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Anna B. Clifford, Loyola Blakefield secretary, dies

In the early 1940s, Anna B. Clifford became a clerk-typist in the first wing of the Pentagon, then being constructed.
In the early 1940s, Anna B. Clifford became a clerk-typist in the first wing of the Pentagon, then being constructed. (Handout / HANDOUT)

Anna B. Clifford, a retired secretary to the Loyola Blakefield headmaster, died in her sleep Nov. 5 at the Mercy Ridge Retirement Community in Timonium. She was 96.

Born in Luzerne County, Pennsylvania, she was the daughter of Condy Bott, a coal shops worker, and Anna Seppi, a homemaker. She grew up in Drifton, a coal town near Hazleton in Northeastern Pennsylvania and moved to Washington, D.C., in 1942. She became a clerk-typist in the first wing of the Pentagon, then being constructed.

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On V-E Day she went to work, though it was declared a holiday, because she knew that troops headed for Europe would need new orders for the Pacific theater.

After the war, she worked for the Office of War Assets and assisted in the selling off of surplus war materials.

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“She bought a silk parachute which she made use of in numerous sewing projects over the years,” said her son, the Rev. Thomas Clifford, a Jesuit priest who lives in Port Tobacco and is pastor of St. Ignatius Chapel Point.

Mrs. Clifford later joined the newly formed Atomic Energy Commission in the office of its chairman, David E. Lilienthal, until she left the federal government to raise her family.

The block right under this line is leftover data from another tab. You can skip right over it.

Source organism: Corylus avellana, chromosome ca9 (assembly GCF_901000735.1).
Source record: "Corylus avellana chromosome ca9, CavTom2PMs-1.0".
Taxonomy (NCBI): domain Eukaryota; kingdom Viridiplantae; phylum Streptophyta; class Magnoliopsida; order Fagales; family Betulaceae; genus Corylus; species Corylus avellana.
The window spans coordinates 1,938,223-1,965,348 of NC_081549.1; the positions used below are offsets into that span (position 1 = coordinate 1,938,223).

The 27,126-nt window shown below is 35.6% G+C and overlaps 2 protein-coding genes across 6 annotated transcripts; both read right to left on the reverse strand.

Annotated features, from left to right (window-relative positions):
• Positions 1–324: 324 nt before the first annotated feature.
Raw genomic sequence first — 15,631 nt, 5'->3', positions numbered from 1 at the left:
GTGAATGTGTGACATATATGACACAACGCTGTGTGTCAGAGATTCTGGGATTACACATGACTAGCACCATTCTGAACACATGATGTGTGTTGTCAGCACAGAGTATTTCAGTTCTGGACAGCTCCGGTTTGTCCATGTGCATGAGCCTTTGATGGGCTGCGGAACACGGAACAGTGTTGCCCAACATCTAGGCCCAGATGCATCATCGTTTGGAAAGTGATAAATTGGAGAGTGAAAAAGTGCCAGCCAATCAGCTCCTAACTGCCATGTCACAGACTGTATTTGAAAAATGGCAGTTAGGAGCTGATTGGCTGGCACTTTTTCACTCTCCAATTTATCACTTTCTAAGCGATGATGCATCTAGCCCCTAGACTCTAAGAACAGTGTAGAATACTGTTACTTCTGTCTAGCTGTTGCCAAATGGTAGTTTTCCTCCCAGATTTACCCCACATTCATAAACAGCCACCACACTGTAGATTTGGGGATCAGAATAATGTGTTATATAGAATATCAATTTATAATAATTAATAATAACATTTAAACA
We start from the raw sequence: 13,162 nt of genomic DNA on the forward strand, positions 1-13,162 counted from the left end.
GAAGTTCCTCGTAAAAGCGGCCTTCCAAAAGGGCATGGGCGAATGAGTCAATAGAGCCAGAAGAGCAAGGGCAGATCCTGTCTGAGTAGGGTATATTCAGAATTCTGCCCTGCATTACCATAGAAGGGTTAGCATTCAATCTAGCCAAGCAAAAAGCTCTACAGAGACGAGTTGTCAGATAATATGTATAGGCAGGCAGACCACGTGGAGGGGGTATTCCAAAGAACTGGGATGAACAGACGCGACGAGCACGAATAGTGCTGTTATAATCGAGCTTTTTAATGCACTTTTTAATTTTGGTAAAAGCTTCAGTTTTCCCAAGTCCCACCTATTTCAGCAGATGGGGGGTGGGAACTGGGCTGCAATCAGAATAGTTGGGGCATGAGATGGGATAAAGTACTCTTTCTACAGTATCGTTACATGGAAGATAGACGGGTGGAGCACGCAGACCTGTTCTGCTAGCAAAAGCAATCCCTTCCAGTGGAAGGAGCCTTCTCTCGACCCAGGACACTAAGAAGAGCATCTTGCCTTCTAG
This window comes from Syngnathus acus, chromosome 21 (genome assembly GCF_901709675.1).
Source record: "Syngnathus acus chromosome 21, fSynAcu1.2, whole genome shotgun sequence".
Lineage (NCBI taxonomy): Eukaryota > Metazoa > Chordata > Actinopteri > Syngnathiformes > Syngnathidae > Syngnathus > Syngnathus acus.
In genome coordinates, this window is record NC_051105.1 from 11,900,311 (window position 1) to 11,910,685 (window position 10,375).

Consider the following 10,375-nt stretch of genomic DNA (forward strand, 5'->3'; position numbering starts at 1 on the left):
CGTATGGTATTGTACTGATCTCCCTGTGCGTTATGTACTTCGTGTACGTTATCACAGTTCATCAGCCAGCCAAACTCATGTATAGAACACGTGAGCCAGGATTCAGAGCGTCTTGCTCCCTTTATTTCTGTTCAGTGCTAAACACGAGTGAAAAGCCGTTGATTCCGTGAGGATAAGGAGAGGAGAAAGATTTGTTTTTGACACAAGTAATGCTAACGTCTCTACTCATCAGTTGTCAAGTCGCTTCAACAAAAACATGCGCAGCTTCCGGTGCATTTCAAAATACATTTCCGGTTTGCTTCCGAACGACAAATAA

She married Eugene J. Clifford, a traffic engineer, in 1949. They lived in Rockville, Richmond, Virginia, and Williamsburg, Virginia, before relocating to Baltimore County where he was the county’s director of traffic engineering.

Mrs. Clifford took seasonal jobs at Hutzler’s department store in Towson. In the middle 1970s she went to work as the secretary to the headmaster at Loyola Blakefield.

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In 2001 she was one of the first residents to move to the Mercy Ridge retirement community in Timonium.

“She was always an active organizer, served on the residents’ council, was a floor coordinator and helped manage the chapel,” her son said. “She was an organizational genius.”

In addition to her son, survivors include three other sons, James Clifford of Brandon, Florida, John Clifford of Midlothian, Virginia, and Paul Clifford of San Francisco; a daughter, Lois Wesson of Downington, Pennsylvania; and five grandchildren. Her husband of 42 years died in 1991.

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